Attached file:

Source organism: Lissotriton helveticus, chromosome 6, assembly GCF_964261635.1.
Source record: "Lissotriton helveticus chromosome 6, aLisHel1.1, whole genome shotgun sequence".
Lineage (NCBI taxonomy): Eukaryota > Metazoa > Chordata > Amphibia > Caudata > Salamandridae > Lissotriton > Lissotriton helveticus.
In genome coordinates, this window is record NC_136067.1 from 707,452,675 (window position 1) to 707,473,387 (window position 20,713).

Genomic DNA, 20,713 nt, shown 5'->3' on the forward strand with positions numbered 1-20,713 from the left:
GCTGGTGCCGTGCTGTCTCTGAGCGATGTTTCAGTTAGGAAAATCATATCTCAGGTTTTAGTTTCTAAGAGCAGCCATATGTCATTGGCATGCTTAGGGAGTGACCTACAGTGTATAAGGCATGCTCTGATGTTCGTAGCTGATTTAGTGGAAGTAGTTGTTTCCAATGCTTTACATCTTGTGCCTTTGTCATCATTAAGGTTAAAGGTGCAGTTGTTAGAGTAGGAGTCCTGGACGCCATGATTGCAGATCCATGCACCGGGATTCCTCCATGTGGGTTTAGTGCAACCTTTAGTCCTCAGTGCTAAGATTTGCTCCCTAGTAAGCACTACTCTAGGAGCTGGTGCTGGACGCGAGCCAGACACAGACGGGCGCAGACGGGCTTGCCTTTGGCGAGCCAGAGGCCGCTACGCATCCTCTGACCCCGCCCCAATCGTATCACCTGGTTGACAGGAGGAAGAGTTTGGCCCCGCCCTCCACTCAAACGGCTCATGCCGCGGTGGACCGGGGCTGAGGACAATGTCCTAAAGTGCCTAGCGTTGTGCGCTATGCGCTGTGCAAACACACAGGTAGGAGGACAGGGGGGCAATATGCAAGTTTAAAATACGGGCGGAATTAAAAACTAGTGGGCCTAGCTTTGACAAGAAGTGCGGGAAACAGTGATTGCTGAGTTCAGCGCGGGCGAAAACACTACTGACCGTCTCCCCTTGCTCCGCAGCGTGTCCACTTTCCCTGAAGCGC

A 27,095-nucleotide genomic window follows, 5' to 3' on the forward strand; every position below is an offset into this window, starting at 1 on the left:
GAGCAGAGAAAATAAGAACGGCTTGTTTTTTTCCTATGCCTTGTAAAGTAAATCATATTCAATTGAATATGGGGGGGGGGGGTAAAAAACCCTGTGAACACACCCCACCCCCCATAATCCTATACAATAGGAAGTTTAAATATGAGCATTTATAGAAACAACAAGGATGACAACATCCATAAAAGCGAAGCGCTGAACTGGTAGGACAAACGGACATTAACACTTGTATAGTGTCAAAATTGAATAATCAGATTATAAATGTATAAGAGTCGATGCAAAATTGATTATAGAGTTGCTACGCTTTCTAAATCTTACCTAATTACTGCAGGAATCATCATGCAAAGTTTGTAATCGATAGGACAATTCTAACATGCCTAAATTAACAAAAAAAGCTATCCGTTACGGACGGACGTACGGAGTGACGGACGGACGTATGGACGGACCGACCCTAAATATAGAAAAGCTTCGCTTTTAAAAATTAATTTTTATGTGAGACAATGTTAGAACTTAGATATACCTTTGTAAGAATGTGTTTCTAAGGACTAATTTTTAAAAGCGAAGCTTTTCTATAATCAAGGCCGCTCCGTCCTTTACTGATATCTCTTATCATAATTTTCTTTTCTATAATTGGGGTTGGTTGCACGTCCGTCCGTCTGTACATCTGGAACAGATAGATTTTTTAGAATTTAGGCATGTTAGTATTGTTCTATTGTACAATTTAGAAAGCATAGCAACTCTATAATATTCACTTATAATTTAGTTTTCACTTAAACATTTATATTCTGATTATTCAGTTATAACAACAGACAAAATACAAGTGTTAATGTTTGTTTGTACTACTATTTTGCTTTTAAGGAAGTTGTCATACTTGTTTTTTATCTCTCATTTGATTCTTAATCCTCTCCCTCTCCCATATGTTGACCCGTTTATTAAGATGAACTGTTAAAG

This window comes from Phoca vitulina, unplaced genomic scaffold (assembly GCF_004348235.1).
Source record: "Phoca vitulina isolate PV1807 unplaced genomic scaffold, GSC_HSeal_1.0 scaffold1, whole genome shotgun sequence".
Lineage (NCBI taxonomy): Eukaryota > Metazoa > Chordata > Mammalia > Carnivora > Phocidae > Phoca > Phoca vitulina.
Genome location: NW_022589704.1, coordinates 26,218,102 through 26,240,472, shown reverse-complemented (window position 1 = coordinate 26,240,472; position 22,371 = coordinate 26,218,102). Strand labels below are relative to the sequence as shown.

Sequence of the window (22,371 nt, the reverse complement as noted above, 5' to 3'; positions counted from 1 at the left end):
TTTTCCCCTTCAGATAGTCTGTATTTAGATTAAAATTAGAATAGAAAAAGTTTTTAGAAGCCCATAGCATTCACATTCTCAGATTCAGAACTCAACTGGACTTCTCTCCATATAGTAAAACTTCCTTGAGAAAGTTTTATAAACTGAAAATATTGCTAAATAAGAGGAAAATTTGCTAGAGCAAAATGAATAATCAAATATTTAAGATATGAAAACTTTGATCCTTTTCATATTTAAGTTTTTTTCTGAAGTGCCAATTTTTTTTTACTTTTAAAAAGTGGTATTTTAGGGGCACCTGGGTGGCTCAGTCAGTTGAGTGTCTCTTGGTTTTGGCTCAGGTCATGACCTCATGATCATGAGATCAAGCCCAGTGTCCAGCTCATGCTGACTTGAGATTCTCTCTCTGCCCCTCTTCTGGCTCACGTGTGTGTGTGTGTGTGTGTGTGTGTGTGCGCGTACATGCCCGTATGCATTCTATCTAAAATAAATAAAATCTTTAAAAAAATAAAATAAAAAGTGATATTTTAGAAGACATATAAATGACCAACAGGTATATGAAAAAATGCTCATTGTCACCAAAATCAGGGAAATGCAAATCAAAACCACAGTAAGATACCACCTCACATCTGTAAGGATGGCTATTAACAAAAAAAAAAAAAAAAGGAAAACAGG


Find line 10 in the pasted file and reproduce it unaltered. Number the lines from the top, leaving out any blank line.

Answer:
Source record: "Phoca vitulina isolate PV1807 unplaced genomic scaffold, GSC_HSeal_1.0 scaffold1, whole genome shotgun sequence".